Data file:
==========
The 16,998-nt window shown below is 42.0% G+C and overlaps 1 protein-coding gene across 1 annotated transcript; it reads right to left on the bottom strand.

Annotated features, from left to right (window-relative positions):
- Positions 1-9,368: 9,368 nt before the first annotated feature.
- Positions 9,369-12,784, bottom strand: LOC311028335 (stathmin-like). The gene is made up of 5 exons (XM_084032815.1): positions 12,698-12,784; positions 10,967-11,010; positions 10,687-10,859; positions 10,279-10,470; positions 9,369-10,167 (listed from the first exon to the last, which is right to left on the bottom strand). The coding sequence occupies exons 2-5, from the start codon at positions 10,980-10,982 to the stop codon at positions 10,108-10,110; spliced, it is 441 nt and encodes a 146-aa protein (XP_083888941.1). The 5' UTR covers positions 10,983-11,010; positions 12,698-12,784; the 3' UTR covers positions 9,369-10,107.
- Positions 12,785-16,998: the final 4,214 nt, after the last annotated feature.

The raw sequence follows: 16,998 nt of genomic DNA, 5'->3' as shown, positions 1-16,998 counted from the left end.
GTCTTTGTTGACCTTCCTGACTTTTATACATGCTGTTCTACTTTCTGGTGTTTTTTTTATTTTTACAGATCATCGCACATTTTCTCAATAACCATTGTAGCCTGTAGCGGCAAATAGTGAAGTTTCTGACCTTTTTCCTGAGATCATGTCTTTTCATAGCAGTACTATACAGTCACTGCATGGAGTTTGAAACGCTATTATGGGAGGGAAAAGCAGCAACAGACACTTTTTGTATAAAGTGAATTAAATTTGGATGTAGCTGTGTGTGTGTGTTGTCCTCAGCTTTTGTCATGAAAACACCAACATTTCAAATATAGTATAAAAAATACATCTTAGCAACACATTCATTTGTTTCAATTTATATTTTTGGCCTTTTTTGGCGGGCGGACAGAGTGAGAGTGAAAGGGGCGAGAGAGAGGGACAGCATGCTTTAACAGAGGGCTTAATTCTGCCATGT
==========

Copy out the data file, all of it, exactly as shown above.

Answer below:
The 16,998-nt window shown below is 42.0% G+C and overlaps 1 protein-coding gene across 1 annotated transcript; it reads right to left on the bottom strand.

Annotated features, from left to right (window-relative positions):
- Positions 1-9,368: 9,368 nt before the first annotated feature.
- Positions 9,369-12,784, bottom strand: LOC311028335 (stathmin-like). The gene is made up of 5 exons (XM_084032815.1): positions 12,698-12,784; positions 10,967-11,010; positions 10,687-10,859; positions 10,279-10,470; positions 9,369-10,167 (listed from the first exon to the last, which is right to left on the bottom strand). The coding sequence occupies exons 2-5, from the start codon at positions 10,980-10,982 to the stop codon at positions 10,108-10,110; spliced, it is 441 nt and encodes a 146-aa protein (XP_083888941.1). The 5' UTR covers positions 10,983-11,010; positions 12,698-12,784; the 3' UTR covers positions 9,369-10,107.
- Positions 12,785-16,998: the final 4,214 nt, after the last annotated feature.

The raw sequence follows: 16,998 nt of genomic DNA, 5'->3' as shown, positions 1-16,998 counted from the left end.
GTCTTTGTTGACCTTCCTGACTTTTATACATGCTGTTCTACTTTCTGGTGTTTTTTTTATTTTTACAGATCATCGCACATTTTCTCAATAACCATTGTAGCCTGTAGCGGCAAATAGTGAAGTTTCTGACCTTTTTCCTGAGATCATGTCTTTTCATAGCAGTACTATACAGTCACTGCATGGAGTTTGAAACGCTATTATGGGAGGGAAAAGCAGCAACAGACACTTTTTGTATAAAGTGAATTAAATTTGGATGTAGCTGTGTGTGTGTGTTGTCCTCAGCTTTTGTCATGAAAACACCAACATTTCAAATATAGTATAAAAAATACATCTTAGCAACACATTCATTTGTTTCAATTTATATTTTTGGCCTTTTTTGGCGGGCGGACAGAGTGAGAGTGAAAGGGGCGAGAGAGAGGGACAGCATGCTTTAACAGAGGGCTTAATTCTGCCATGT